Belgian economy minister Van Quickenborne wants to counter the flood of complaints about the country's telecom operators. He proposes a new law setting "two and a half minutes" as the maximum time before you get a "human person" on the hotlines. If the operators would be too busy, the customer can hang up, and should be called back within 24 hours.
Government owned Belgacom, the largest Belgian telecom operator, called this proposal totally unrealistic. There are already 1,400 people working at the Belgacom's call centre.
Maybe it's the Belgian way to reduce the unemployment rate without efforts to improve the core service: just put more people in the complaints department. ;-)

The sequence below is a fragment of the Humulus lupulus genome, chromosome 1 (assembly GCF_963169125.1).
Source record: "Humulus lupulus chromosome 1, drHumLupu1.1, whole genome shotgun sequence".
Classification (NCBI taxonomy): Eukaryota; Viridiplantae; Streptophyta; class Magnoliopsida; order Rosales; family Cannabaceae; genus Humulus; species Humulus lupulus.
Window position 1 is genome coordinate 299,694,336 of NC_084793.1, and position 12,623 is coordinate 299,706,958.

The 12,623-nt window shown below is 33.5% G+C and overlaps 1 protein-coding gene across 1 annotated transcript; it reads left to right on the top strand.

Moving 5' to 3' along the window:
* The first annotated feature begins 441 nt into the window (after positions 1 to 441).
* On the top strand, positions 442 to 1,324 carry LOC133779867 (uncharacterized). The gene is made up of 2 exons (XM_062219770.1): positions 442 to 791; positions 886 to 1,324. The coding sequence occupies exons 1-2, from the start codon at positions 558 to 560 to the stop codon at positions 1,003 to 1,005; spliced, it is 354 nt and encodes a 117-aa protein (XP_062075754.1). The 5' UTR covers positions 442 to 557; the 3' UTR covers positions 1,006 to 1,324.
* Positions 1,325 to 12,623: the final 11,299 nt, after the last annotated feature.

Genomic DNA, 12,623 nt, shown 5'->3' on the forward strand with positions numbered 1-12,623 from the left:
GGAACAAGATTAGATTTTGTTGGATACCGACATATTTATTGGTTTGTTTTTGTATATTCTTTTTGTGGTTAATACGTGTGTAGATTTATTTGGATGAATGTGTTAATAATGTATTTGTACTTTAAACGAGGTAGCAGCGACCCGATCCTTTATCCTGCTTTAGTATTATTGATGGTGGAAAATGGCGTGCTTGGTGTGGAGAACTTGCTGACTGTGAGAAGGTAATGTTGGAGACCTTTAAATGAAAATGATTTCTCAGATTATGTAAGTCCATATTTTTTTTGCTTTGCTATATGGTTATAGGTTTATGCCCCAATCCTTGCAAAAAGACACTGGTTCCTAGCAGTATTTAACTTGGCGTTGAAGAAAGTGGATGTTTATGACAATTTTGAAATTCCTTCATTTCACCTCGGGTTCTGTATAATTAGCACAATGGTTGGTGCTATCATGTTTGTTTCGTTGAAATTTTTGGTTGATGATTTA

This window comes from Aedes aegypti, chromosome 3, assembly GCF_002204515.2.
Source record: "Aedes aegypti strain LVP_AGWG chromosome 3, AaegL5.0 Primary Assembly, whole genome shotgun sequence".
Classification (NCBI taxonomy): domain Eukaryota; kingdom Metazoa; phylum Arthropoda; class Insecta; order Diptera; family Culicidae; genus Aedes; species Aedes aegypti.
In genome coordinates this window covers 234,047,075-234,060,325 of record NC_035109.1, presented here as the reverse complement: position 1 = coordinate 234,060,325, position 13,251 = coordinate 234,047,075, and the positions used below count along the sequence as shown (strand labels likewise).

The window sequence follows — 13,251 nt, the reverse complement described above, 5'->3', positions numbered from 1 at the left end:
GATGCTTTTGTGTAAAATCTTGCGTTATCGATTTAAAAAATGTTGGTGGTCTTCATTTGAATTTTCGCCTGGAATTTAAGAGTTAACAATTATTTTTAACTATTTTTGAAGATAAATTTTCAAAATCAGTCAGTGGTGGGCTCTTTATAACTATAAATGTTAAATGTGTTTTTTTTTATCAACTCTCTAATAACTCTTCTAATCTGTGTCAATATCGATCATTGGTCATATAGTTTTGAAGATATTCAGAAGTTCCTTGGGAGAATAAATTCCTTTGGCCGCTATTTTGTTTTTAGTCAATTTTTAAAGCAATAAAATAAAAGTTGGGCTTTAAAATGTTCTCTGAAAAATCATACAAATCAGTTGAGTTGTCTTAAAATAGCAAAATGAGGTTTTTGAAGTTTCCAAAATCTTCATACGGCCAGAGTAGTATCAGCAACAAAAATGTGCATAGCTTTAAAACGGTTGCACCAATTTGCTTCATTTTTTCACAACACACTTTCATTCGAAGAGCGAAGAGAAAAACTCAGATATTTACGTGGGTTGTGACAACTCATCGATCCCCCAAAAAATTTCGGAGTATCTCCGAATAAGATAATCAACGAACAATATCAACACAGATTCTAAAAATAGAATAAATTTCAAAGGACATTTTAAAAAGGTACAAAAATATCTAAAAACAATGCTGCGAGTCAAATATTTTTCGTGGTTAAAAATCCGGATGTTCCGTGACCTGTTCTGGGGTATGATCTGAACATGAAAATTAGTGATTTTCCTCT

This morning, I spent 18 minutes on hold, when I wanted to verify why €300 of service cheques we ordered three weeks ago, had not arrived. On December 3rd, we got an email confirmation the cheques would arrive within 3 working days. But until today, nothing. No response on Email neither.
Eighteen minutes of hold time later, I was informed that "We are very sorry, but there is a general delay in the delivery of service cheques. Everybody has the same problem. You will have to wait. Probably you will get the cheques this week." Punto.
So what right of appeal does one have? Nothing. This service has no competition. All I can do, is whine about it on my blog. :-))
The nuissances of a comfortable life. I wonder how Mats is doing in Bor, South Sudan. And Jalal in Islamabad. I hope they are safe.
Picture courtesy The Tribune News